- Author: Kim Ingram
A new study shows that many bird species, including several of high conservation concern, aren't getting the habitat they need due to a focus on promoting California Spotted Owl habitat in the northern Sierra Nevada. The study, published in the science journal, PLoS ONE, tracked different bird species' use of areas inside and outside Spotted Owl reserves for two years in Plumas and Lassen National Forests.
To read more on this study, go to: http://www.sciencedaily.com/releases/2015/04/150428142100.htm
Yahoo News article by Scott Smith, December 23, 2014
Wildlife advocates seek protection for the California spotted owl under the federal Endangered Species Act. For full article, please go to: http://news.yahoo.com/wildlife-groups-seek-help-california-owl-000716658.html
- Posted By: Kim Ingram
- Written by: Bear Yuba Land Trust
This past year Bear Yuba Land Trust (formerly Nevada County Land Trust) has been working with the Stewardship Council to facilitate the permanent protection of more than 10,000 acres of land in the Bear River and Yuba River watersheds of Nevada and Yuba Counties. Another 7,000 acres is located in adjacent areas of Placer County.
The land is surrounded by a checkerboard mixture of private lands and Tahoe National Forest with open space represented in the forests and barren rock covered mountain slopes typical of the Sierra Nevada. The land is diverse range of high elevation wildlife and plant habitats including special status species American marten, Pacific fisher, mountain yellow-legged frog, and California wolverine. In addition, willow flycatchers are known to breed in the region and California spotted owl.
For the entire story, please visit YubaNet.com at:
- Posted By: Susie Kocher
- Written by: Kim Ingram
March 1, 2011
NorCal SAF Newsletter
This article in the NorCal Society of American Foresters newsletter, shares information from a paper based on SNAMP research.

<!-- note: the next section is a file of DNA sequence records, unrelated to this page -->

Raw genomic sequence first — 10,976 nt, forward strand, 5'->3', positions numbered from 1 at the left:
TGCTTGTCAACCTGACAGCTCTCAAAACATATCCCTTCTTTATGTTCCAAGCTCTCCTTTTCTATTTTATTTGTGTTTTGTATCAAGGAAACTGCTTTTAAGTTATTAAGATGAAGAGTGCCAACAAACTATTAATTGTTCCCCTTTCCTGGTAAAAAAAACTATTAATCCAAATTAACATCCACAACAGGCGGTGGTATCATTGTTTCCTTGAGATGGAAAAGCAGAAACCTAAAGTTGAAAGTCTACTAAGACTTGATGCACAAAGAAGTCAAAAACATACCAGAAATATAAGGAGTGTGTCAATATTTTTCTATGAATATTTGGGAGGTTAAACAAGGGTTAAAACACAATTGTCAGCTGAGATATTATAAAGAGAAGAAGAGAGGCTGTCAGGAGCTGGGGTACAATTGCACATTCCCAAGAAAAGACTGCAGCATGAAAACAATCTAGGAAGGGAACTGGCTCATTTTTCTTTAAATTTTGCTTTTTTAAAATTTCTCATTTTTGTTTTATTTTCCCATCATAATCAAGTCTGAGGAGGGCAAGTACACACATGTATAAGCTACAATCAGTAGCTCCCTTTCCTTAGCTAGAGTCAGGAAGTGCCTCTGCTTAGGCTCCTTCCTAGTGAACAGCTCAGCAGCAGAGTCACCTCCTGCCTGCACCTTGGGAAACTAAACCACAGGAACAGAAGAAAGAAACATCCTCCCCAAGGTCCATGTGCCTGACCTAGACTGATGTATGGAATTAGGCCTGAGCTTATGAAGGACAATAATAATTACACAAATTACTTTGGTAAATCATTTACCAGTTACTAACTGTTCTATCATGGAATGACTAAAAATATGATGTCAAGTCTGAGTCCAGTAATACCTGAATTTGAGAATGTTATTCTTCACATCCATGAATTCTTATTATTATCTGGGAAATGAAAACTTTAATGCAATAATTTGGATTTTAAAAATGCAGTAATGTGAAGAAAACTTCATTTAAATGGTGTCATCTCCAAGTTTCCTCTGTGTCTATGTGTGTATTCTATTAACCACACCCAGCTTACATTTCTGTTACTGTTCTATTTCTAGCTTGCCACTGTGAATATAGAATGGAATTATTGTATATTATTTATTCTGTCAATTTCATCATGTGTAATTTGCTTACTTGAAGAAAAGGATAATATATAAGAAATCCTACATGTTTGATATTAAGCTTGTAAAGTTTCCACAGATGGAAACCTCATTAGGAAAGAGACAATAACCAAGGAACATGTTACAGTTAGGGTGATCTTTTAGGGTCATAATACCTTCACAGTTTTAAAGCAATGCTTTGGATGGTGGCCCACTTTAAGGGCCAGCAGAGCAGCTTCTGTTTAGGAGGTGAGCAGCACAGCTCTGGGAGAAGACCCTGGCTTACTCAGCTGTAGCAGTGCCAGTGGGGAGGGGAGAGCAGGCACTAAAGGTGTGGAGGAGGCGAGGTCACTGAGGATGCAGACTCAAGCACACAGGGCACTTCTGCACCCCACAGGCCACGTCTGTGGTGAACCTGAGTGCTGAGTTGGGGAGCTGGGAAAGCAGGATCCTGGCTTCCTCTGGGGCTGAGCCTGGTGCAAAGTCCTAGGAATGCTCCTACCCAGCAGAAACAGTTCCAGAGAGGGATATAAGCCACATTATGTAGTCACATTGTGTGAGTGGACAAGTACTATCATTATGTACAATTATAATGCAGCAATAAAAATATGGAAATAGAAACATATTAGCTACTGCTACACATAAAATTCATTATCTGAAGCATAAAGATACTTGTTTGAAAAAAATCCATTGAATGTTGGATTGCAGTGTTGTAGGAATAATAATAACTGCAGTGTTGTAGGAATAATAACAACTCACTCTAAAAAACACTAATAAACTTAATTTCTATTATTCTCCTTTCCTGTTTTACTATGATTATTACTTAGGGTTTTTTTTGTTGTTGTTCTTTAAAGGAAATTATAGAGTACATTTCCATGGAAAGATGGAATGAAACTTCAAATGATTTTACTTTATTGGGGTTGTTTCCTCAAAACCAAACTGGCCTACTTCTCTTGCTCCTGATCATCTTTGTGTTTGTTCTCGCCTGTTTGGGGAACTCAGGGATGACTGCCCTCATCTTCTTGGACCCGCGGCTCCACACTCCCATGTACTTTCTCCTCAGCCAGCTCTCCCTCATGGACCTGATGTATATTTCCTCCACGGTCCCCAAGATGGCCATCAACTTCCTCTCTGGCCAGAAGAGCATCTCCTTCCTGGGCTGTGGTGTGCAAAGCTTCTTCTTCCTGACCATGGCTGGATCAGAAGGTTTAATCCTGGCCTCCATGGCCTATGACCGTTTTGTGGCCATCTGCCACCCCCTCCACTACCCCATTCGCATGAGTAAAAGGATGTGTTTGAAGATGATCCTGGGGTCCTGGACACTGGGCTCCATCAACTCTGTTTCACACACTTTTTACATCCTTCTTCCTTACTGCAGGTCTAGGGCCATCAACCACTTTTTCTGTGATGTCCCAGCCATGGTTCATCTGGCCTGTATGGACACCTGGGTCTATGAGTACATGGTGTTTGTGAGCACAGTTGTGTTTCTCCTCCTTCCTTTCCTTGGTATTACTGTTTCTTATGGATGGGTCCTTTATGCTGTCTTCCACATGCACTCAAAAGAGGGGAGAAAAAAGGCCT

Read more at: http://norcalsaf.org/temparticles/2011_winter_newsletter_small.pdf
- Posted By: Susie Kocher
- Written by: Jeanette Warnert
July 9, 2010
What effect do changes made to the forest - for wildfire management or timber harvest, have on the CA Spotted Owl?...
What effect do changes made to the forest - for wildfire management or timber harvest, for example - have on California spotted owl? That question prompted the organizers of the Sierra Nevada Adaptive Management Project (SNAMP) to incorporate an owl team into its wide-ranging effort.The owl team recently gathered at the UC Blodgett Forest near Georgetown with members of the public and representatives of agencies involved in SNAMP. They explained the scope of the on-going spotted owl research program and the smaller subsection that is part of the SNAMP project.
Project manager Doug Tempel and assistant project leader Sheila Whitmore, both affiliated with the University of Minnesota, said the owls are humanely trapped using a snare pole, a blood sample taken for genetic testing and colored bands attached to the legs for easy identification of the owls in the wild.
Because each owl has a different color band and tab combination, they need never be captured again.
Tempel said one owl pair lives in an area called the "Last Chance." That area will be subjected to Forest Service treatments, then observations by the owl scientists will indicate the impact of the treatments on those owls' lives.
Kim Ingram of UC Cooperative Extension is the SNAMP representative for the northern Sierra Nevada.
She said information from the spotted owl study will be integrated with data collected by other teams to better understand how forests can be managed to ensure sustainable timber resources, minimize wildfire risk to people and structures and conserve wildlife habitat.
Besides the spotted owl team, other teams that are part of SNAMP are: